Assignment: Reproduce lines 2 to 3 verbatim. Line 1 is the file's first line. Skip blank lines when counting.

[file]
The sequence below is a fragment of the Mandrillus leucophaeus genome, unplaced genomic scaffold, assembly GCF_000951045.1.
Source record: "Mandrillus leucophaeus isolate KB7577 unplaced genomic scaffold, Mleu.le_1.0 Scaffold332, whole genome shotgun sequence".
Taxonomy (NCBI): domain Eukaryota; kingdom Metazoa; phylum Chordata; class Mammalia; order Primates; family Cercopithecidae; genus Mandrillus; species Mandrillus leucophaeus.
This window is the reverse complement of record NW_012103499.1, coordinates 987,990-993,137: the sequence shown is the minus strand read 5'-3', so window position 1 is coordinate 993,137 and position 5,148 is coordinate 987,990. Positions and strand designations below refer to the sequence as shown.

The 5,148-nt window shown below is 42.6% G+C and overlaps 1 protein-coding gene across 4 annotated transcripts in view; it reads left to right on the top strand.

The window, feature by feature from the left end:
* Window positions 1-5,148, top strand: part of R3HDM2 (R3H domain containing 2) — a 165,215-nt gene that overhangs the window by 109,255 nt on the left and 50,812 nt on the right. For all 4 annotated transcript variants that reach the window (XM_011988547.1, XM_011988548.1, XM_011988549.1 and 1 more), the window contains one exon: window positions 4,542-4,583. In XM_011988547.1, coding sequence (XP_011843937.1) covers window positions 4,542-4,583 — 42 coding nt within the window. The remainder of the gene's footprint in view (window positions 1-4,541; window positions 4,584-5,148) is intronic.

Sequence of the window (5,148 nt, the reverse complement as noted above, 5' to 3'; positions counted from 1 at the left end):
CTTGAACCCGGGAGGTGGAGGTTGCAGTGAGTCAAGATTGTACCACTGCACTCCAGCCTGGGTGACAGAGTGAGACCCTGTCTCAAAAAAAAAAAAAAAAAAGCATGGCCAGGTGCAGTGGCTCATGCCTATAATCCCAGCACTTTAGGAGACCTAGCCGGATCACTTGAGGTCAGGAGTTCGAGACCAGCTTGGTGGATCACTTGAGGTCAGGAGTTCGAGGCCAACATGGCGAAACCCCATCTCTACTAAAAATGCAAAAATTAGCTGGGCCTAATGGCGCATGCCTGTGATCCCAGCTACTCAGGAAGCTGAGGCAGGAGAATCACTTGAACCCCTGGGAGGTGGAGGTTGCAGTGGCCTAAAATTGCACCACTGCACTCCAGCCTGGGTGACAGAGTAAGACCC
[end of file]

Source record: "Mandrillus leucophaeus isolate KB7577 unplaced genomic scaffold, Mleu.le_1.0 Scaffold332, whole genome shotgun sequence".
Taxonomy (NCBI): domain Eukaryota; kingdom Metazoa; phylum Chordata; class Mammalia; order Primates; family Cercopithecidae; genus Mandrillus; species Mandrillus leucophaeus.